Public/Private Partnerships (P3) have been in the news a lot recently in Virginia. The I-495 Express Lanes project was one of the first big P3 transportation deals, followed by the I-95 Express Lanes. Although both were touted as private industry taking on the big “megaproject” risks and paying the bulk of expenses, both contracts actually left taxpayers on the hook for billions of public fund dollars. In addition, toll payers will be on the hook for over seventy (70) years to come, as the private partner has a guaranteed right to charge as much as they want to access the
public lanes with no government toll oversight. If many HOV-3 users and buses use the lanes, taxpayers have to pay the private company even more. A private company actually was given the right for unlimited tolls on the former I-95 HOV lanes, which were built with taxpayer funds.
Unfortunately, the lack of P3 oversight theme continues elsewhere in Virginia. A few years ago, the Virginia Department of (Road) Transportation (VDOT) sought to construct an Interstate quality tolled four lane freeway between Suffolk (Hampton Roads) and Petersburg (just south of Richmond). This freeway would be built next to the existing US 460 two lane highway. The existing US 460 serves any local traffic through the small towns, farm land, and wetlands in the Tidewater coastal plain southwest of the James River.
As the existing I-64 freeway route (and the lightly used Monitor Merrimac Bridge Tunnel) already serve the same endpoints, one might wonder why a new freeway would be needed for US 460. Undeterred, VDOT decided that tolls of around $11 for cars and double that for trucks would pay for the new improved US 460. How would the new toll road be built? With another P3, of course. VDOT said the road could be built with toll money alone, and public (tax) money would not be needed. But as is often the case with P3 road projects, things didn’t turn out as advertised. Instead, in the end taxpayers received no road. They also received a bill from the private portion of the P3 for almost $300 Million. VDOT’s own in-house and contractor work cost another $50 Million to date.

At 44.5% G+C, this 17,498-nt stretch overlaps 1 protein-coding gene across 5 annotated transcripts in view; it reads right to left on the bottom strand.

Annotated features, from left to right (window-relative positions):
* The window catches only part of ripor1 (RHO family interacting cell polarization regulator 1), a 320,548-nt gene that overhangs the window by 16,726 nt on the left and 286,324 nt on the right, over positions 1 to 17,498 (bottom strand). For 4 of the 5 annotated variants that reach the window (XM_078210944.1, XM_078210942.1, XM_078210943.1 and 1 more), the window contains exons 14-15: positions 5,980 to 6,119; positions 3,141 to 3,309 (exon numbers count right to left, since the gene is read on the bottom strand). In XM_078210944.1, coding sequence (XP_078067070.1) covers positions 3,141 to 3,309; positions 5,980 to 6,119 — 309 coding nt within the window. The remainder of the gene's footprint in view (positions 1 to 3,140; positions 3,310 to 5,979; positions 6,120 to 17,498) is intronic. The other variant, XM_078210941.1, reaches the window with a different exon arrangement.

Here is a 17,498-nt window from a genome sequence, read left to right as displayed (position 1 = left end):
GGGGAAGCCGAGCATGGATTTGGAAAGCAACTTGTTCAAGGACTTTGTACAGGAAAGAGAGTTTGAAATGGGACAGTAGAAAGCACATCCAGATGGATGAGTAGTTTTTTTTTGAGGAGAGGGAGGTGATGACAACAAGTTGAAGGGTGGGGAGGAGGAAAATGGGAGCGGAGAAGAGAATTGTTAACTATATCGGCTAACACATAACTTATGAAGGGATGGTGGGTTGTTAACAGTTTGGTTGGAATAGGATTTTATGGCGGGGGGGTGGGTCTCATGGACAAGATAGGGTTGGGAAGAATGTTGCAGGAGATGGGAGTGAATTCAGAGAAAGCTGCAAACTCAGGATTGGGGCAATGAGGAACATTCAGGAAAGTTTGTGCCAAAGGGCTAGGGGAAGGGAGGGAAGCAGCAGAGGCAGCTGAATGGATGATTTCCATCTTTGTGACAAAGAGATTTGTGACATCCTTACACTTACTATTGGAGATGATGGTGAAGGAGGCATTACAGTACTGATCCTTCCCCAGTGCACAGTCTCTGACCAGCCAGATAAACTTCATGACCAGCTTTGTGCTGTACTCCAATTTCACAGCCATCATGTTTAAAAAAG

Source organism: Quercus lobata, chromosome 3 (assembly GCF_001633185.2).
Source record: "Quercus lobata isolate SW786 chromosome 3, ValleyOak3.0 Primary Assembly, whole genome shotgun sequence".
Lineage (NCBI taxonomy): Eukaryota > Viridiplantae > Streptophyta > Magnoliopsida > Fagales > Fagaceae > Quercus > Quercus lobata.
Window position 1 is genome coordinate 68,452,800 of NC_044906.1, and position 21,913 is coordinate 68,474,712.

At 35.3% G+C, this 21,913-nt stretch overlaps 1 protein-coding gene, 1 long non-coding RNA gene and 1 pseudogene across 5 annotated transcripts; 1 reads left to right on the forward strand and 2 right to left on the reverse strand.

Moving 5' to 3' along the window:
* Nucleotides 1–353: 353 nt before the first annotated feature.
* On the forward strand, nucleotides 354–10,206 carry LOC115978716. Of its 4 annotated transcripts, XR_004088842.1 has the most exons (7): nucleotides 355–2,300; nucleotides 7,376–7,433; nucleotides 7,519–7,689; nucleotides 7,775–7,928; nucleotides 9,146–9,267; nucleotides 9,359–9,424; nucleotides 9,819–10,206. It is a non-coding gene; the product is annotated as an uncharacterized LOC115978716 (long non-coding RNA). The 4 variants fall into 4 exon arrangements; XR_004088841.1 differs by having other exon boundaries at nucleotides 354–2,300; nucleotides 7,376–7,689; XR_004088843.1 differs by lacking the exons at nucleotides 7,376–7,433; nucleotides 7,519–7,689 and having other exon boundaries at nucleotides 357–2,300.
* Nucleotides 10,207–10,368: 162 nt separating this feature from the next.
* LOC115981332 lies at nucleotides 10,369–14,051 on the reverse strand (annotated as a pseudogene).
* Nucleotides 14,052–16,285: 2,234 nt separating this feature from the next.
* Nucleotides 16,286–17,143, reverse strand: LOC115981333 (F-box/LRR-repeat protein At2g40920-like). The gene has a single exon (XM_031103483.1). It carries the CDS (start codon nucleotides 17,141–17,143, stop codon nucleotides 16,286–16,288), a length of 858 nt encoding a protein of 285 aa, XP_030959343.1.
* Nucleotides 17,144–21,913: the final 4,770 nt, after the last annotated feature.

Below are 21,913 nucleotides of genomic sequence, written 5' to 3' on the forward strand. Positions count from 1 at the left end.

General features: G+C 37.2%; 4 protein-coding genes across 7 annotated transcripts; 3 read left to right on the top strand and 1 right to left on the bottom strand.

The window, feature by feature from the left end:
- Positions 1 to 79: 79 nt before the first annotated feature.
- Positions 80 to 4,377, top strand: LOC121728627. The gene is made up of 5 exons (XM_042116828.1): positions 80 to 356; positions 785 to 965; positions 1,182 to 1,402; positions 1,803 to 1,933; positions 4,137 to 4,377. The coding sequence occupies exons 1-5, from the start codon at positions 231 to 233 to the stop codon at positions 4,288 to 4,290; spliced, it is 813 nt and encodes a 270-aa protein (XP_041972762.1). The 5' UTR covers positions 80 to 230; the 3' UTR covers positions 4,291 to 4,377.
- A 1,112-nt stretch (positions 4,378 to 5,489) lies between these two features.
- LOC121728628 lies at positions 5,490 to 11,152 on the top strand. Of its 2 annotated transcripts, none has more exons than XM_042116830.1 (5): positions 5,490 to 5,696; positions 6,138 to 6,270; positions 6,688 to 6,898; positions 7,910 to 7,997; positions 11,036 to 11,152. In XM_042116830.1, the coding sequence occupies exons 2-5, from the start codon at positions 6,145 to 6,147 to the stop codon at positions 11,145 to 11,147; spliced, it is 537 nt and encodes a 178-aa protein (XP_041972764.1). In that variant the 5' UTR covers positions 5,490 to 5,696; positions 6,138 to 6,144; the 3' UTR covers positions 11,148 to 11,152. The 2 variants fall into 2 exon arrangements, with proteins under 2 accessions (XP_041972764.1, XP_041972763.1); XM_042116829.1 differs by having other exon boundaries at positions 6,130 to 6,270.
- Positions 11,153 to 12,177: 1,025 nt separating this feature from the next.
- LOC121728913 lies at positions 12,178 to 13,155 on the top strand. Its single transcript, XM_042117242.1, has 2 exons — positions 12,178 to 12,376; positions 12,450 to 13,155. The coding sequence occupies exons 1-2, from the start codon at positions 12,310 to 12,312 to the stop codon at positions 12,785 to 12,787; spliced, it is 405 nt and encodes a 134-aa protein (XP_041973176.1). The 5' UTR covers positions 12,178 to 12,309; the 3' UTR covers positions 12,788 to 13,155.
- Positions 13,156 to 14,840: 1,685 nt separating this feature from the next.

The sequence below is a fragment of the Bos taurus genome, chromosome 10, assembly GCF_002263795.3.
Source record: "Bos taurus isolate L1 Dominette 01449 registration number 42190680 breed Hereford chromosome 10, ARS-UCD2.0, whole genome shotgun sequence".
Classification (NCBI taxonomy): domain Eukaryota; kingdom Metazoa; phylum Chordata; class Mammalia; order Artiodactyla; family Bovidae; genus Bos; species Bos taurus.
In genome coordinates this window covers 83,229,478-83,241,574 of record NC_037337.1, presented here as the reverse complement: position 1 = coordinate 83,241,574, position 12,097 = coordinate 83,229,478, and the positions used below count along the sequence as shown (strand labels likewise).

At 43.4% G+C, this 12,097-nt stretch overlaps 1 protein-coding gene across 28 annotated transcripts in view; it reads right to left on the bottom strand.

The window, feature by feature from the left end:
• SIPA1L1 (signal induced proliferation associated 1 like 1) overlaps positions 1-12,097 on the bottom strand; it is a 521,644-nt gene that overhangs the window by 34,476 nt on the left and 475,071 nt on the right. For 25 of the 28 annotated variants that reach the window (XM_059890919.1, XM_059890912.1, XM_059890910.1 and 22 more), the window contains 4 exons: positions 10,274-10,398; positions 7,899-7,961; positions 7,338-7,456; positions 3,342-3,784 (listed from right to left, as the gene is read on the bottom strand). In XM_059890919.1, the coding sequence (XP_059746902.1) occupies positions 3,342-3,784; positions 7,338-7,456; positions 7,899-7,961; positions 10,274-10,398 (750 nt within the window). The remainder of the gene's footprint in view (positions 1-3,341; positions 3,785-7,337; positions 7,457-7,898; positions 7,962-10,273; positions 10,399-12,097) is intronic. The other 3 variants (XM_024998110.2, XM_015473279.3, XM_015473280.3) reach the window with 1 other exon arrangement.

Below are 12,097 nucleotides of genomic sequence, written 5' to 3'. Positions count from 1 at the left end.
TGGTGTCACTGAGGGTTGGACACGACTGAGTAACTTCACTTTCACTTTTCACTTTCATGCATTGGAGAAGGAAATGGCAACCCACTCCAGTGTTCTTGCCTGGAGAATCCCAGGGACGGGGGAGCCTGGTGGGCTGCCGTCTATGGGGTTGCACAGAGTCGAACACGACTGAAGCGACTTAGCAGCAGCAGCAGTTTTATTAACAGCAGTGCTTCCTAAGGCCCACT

How did this transportation tragedy happen? To entice bidders for the new US 460, VDOT decided to offer an upfront taxpayer subsidy after all. The winning bidder, 460 Mobility Partners LLC, was a consortium led by Ferrovial–Agromán, S.A. of Madrid, Spain. The US 460 Comprehensive Agreement specified monthly tax dollar payments averaging around $30 Million for the construction. And that money would begin to flow soon.
Unfortunately, once again VDOT did not prove to be a good negotiator against their P3 private counterparts. The Agreement was signed in 2012 and payments started, but no construction was started. Why not?
The US Army Corps of Engineers has jurisdiction over much of the waterways and sensitive wetlands that would be heavily impacted by the US 460 project. Although VDOT and FHWA had performed an Environmental Impact Statement (EIS) years before, the Army Corps of Engineers has not yet weighed in as appropriate. The project needed permits and the Army Corps of Engineers informed VDOT that they would need to perform their own EIS, as required by the National Environmental Policy Act (NEPA), the River & Harbors Act of 1899, and the Clean Water Act, which among other things also required a public interest decision. In December 2013, a year after the Comprehensive Agreement was signed to build the road, VDOT was forced to sign a Memorandum of Understanding with the US Army Corps of Engineers. FHWA and the Army Corps would perform a Supplemental Environmental Impact Statement, with VDOT assistance.
The monthly construction payments to US 460 Mobility Partners LLC continued, but no construction took place.